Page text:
There are two former top British cyclists named Tommy Godwin; the first not so well known even amoung cyclists from the UK. None the less he should not go unrecognized.
Born in Stoke on Trent in 1912, he won over 200 amateur and professional races in his lifetime, but his greatest achievement was the World One Year Mileage record.
In the year 1939 he rode a bicycle 75,065 miles. (120,805 km.) That is over 200 miles per day, in all kinds of weather, 365 days of the year, or the equivalent of riding round the world, three times in one year.
WWII broke out in September 1939 and due to blackout restrictions, Tommy was forced to ride in the dark with his lamps taped over, so they gave only the slightest glimmer.
The record originated a year before Godwin was born, in 1911 sponsored by “Cycling” Magazine, and was set that year by Frenchman, Marcel Planes, who covered 34,666 miles. (55,790 km.)
No mean feat in of itself, when you consider this is roughly 95 miles a day, on a single gear, when many roads were little more than dirt tracks.
Over the years there were many attempts at this record, nine were successful, the final record was set by Tommy Godwin; WWII brought an end to further attempts, and they were never resumed.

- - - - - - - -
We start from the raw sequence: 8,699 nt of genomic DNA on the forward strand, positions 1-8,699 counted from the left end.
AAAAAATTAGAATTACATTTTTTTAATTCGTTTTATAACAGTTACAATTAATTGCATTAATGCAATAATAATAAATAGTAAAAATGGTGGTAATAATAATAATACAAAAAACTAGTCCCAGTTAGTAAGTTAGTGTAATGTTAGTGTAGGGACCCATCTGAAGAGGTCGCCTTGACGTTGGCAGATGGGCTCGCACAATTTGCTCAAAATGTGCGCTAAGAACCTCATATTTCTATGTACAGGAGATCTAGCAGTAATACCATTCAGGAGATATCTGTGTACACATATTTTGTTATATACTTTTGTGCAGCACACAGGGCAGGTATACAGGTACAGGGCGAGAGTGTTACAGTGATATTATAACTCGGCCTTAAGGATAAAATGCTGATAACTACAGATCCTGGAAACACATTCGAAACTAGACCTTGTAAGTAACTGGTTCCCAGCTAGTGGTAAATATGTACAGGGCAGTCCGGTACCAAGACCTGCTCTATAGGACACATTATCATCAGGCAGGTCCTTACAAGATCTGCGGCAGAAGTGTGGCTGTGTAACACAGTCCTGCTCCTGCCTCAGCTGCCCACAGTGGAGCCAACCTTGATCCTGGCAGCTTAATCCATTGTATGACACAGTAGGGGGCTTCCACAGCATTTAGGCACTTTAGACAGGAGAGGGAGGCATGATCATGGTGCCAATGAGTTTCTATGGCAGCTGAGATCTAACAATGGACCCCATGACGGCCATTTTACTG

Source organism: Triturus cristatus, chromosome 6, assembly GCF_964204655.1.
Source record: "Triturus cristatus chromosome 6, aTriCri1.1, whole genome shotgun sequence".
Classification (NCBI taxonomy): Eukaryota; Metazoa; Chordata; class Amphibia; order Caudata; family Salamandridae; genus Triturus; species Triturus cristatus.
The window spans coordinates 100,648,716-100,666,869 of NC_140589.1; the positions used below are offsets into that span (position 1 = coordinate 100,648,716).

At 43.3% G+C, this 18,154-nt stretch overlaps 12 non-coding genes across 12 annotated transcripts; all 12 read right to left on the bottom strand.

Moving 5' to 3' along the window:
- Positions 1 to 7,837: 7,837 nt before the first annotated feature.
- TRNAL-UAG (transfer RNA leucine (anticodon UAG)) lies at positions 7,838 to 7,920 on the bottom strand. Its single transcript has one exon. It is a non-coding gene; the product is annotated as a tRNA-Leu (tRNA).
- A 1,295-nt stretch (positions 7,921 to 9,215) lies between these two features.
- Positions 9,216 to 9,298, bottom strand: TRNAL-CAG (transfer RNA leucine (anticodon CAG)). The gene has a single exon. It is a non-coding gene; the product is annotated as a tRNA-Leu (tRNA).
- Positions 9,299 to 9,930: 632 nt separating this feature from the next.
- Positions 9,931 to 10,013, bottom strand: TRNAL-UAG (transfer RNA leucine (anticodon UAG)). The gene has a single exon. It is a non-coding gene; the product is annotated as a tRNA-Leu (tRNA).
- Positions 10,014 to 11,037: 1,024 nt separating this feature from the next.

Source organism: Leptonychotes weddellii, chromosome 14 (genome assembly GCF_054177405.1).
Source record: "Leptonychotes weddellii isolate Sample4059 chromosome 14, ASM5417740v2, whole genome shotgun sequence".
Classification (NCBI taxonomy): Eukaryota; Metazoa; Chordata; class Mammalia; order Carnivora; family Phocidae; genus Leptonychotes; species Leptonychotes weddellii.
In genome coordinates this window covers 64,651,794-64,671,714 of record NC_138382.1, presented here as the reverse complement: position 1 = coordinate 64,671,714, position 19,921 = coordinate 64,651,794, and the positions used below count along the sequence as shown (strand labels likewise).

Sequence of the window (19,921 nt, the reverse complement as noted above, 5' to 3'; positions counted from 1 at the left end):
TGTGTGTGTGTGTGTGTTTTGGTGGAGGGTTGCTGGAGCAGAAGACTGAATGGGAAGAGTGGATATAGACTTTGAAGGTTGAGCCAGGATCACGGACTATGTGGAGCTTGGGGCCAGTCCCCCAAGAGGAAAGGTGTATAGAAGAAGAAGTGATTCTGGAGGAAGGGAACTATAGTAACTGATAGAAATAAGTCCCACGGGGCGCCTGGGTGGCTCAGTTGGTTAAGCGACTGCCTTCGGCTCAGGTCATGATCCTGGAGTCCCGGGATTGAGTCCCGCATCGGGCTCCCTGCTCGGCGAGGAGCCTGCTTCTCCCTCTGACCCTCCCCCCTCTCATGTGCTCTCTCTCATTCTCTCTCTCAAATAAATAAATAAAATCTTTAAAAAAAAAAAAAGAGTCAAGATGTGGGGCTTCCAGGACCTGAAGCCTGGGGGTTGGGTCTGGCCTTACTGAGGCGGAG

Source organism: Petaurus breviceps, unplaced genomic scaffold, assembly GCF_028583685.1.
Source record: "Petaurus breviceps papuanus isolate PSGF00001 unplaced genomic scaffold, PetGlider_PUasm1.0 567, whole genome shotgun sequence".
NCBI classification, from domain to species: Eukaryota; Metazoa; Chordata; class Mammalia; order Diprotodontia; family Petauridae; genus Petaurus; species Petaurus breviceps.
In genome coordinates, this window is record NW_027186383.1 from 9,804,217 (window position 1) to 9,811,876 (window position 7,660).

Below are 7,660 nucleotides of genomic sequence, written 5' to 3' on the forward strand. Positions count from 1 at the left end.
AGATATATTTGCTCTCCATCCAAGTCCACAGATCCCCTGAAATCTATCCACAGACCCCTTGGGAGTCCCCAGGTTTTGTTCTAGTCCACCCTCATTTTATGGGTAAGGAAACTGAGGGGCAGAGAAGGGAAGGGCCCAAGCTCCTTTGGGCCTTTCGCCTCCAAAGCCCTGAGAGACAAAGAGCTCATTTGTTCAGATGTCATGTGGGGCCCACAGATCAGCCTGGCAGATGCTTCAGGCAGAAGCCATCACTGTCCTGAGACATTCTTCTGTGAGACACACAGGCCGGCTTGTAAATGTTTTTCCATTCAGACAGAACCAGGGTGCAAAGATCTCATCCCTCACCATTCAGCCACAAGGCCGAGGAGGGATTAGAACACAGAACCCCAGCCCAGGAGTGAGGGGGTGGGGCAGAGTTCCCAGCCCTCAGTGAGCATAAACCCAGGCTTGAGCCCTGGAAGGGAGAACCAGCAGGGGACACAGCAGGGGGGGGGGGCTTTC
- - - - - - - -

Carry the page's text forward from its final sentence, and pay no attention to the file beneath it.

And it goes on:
The picture at the top of the page shows Tommy starting out in the rain, on his daily ride; he is with an official time keeper. You will notice there is a cable driven mileage recorder attached to the front wheel of his bike.
The bike equipped with mudguards, and a Sturmey Archer 3 speed hub gear, probably weighed in excess of 30 lbs. I’m sure Sturmey Archer was one of his many sponsors for this epic ride; along with the manufacturers of the other equipment he used.
The record is in theory still open for challenge, although not for entry in the Guinness Book of World Records; the publishers have deemed the record too dangerous to repeat.
After covering the new record distance by the end of 1939, Tommy kept riding until May of 1940 to cover 100,000 miles. He then spent several months recovering and quite possibly learning how to walk again.
Later that year he joined the Royal Air Force where he remained until the war ended in 1945. Keen to race as an amateur after the war, Tommy was banned from competition by British cycling officials because he was a former professional.
Godwin died age 63 while on a bike ride with friends in 1975. There is a memorial plaque in the Fenton Manor Sports Center, Stoke on Trent, Tommy’s birth town.
Anyone who has ridden a bike seriously can appreciate what it would take to ride 200 miles a day, for a year. It would mean riding between 12 and 18 hours a day, much of it in the dark, and imagine the amount of food one would have to consume to fuel such a ride.
My car has covered 100,000 miles in the last eight years, Tommy Godwin did the same distance on a bicycle in less than a year and a half.
Next time I will write about the cycling's other Tommy Godwin. (More well known, in the UK.) One I met on several occasions, and is still with us, a former Olympic medal winner, and former GB Team Manager.